Finance could broadly be explained as the study of how limited resources are allocated by humans, and how these resources are managed, obtained and invested over time. There are two key models within the traditional Theory of Finance:(i) Market agents are perfectly rational: Perfect rational behavior is referred as any new information available for agents is interpreted correctly and uniformly while they are updating their thoughts about the markets, and (ii) Markets are Efficient: The Efficient Market Hypothesis (EMH) considers that all the relevant information has immediate and full impact on the prices. In the last twenty years, there has been an intense research made on developing and testing different asset pricing models. Subrahmanyam (2007) categorizes central models of finance as (i) Portfolio allocation based on expected return and risk (ii) risk-based asset pricing models (e.g. Capital Asset Pricing Model) (iii) the pricing of contingent claims, and (iv) the Modigliani-miller theorem and its augmentation by the theory of agency. The presumption is that, since people’s focus is on increasing their wealth, they act rationally while taking financial decisions. Although these models reformed the study of finance, there are still unanswered gap within these theories. Traditional financial theory can be limited when we try to answer the following questions; (i) Why do individual investors trade? (ii) Why is there a difference among the returns across stocks other than risk? While these questions were raised among the financial world, scholars in psychology noticed that individuals often behave in unpredictable ways while giving decisions which involves money. One of the results of research has been that economic decisions are often made in a seemingly irrational manner. Investor may not be able to give the right investment decisions because of cognitive errors and extreme emotions. Shiller (2002) has shown that CAPM and EMH and other traditional financial theories are certainly very useful explaining certain events. Nevertheless researches also started to question anomalies and behaviors which the traditional models could not explain. Two common examples are: (i) The January Effect, a general increases in the stock prices during the moth of January without a fundamental reasons (Rozeff and Kinney, 1976), (ii) The Winner's Curse, tendency for the winning bid in an auction tends to exceed intrinsic value of the item purchased, commonly due to lack of information, and emotions causing the bidder to over value the item’s price (Thaler, 1988). Scholars where motivated to look in to cognitive psychology to account for irrational and unexpected investor behavior (Phung, 2002).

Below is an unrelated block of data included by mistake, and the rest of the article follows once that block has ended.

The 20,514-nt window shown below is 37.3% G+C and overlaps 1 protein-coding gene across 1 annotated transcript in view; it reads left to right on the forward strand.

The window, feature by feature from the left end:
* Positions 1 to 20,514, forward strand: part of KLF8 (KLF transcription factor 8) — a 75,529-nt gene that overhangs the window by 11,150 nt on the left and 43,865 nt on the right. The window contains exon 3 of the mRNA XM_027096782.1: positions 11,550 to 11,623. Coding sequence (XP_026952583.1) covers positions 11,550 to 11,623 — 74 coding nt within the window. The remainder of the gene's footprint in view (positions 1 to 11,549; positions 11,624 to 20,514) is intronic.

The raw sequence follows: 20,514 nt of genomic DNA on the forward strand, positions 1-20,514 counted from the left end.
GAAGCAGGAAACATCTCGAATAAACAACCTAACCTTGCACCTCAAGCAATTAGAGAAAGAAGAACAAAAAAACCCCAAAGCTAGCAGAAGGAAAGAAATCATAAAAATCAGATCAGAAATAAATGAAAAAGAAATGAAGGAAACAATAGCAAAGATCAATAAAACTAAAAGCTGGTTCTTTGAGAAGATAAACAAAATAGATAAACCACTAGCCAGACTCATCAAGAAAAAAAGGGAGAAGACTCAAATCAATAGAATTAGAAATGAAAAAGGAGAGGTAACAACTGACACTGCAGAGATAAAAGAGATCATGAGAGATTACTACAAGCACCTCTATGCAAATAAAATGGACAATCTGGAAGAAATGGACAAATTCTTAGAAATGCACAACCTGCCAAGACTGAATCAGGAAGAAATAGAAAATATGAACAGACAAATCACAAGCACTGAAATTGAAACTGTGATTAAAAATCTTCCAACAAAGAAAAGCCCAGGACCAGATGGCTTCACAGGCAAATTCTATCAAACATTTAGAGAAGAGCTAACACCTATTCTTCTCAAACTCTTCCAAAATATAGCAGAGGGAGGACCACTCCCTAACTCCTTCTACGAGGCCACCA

Behavioral finance is arguably new branch of finance, which seeks to support the standard financial theories by bringing a behavioral approach to the decision making process. The early supporters of behavioral finance were considered as visionaries by some people in the industry. After the 2002 Nobel Prize in economics had been given to a psychologist called Daniel Kahneman and experimental economist Vernon Smith, which made the field became more noticeable. Kahneman’s research area is human judgment and decision making under uncertainty and Smith researched on alternative market mechanism through experimental research. In the history of Nobel Prices it was the first time a psychologist won the price for economics, which played a very important role in convincing many financial economist that investors can behave irrationally.
Efficient Market Hypothesis
"An 'efficient' market is defined as a market where there are large numbers of rational, profit-maximizers actively competing, with each trying to predict future market values of individual securities, and where important current information is almost freely available to all participants. In an efficient market, competition among the many intelligent participants leads